Chickashanews.com

July 17, 2013

Perryman train study down, not out

Adam Troxtell
The Express-Star

CHICKASHA —

The request by State Rep. David Perryman to study the feasibility of a commuter train connecting cities in Oklahoma has been shot down, but the representative is still optimistic it will be taken up in the future.

The study, which would explore the possibility of a train connecting Lawton to Oklahoma City and later to Tulsa, was not approved for committee in the House of Representatives at the first hurdle. It would look into the potential cost, ridership and other factors to placing the commuter train along the I-44 corridor.

"However, because of widespread, bi-partisan support for the proposal and the cooperation of other Representatives," Perryman said, "I anticipate being able to present most if not all of the issues to the Transportation Committee anyway."

 A bill passed in 2012, HB2469, is awaiting review by the Transportation Committee before it can bring in federal grants and loans to help fund regional transportation infrastructure in the state, Perryman said. Once that occurs, he believes he will be able to present the study to bring his idea a step closer to reality.

"At the same time that the Transportation Committee looks into that issue, I anticipate that Representative [Richard] Morrissette (D-OKC) and Representative [Charlie] Joyner (R-OKC) who is chairman of the Transportation Committee will allow me to springboard from their study and include the issues that I am promoting," Perryman said.

"We have statutes for RTA (regional transportation authority) and small towns and big cities can organize and develop their own improvement projects. But HB 2469, when activated, will allow funding to be a reality."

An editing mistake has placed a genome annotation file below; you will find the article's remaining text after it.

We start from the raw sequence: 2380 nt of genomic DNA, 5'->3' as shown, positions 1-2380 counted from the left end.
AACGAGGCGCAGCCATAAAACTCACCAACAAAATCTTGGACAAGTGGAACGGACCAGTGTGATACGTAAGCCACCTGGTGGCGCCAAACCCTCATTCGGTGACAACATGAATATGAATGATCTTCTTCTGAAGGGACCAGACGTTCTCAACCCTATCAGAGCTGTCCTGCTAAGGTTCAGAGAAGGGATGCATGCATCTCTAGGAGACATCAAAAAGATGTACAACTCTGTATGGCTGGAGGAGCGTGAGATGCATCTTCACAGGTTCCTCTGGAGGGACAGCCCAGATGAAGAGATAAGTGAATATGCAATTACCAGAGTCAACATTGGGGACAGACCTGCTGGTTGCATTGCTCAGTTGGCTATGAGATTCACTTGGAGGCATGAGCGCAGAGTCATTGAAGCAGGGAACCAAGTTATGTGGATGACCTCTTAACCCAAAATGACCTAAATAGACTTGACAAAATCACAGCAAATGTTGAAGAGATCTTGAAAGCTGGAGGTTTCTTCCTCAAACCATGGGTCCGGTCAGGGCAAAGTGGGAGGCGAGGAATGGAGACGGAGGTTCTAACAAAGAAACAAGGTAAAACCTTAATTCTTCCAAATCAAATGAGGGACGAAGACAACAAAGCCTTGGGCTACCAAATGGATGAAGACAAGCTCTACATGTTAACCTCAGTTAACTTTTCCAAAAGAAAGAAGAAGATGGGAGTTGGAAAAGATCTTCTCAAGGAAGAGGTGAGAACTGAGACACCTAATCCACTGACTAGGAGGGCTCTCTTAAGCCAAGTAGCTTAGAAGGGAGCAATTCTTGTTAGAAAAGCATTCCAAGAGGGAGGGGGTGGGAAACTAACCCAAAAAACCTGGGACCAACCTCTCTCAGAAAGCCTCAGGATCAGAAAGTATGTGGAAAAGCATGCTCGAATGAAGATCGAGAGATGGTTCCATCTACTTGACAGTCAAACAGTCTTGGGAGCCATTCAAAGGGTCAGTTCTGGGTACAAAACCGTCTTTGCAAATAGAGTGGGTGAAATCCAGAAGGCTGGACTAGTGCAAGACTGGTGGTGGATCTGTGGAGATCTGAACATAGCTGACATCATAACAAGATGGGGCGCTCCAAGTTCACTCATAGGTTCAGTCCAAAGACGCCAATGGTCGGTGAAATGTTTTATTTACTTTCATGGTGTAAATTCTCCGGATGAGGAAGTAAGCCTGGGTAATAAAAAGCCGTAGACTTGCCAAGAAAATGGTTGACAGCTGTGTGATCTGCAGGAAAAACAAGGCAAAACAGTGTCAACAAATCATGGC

The reason behind pushing for commuter trains has environmental, infrastructural and social benefits, Perryman said.

"I have previously illustrated the quality of life benefits as well as the potential environmental benefits of passenger rail," he said. "I have shown how the traffic that is removed from highways would substantially reduce wear and tear on our highways. Studies have also shown that Oklahoma’s disabled citizens will benefit by providing transportation to a group of our citizens who are currently locked out of the job market because they do not have transportation to and from work."

The study also includes the development of hubs along the commuter train line that would connect more rural towns and regions to stations in larger cities. Beyond this, Perryman said he is hopeful of expanding outside of Oklahoma to reach the Northwest Texas area and up into Missouri and Kansas.

"I am encouraged by the cooperation of the House Transportation Committee and the many calls and eMails of support that I have received for this project," Perryman said. "Based on the excitement that has been generated by this proposal, I believe that passenger rail between Tulsa and OKC and Lawton will soon be placed on the fast track toward development and that cities and counties along that route will soon see improvements in the way that they can obtain grants and loans to complement the passenger rail with their own commuter plans.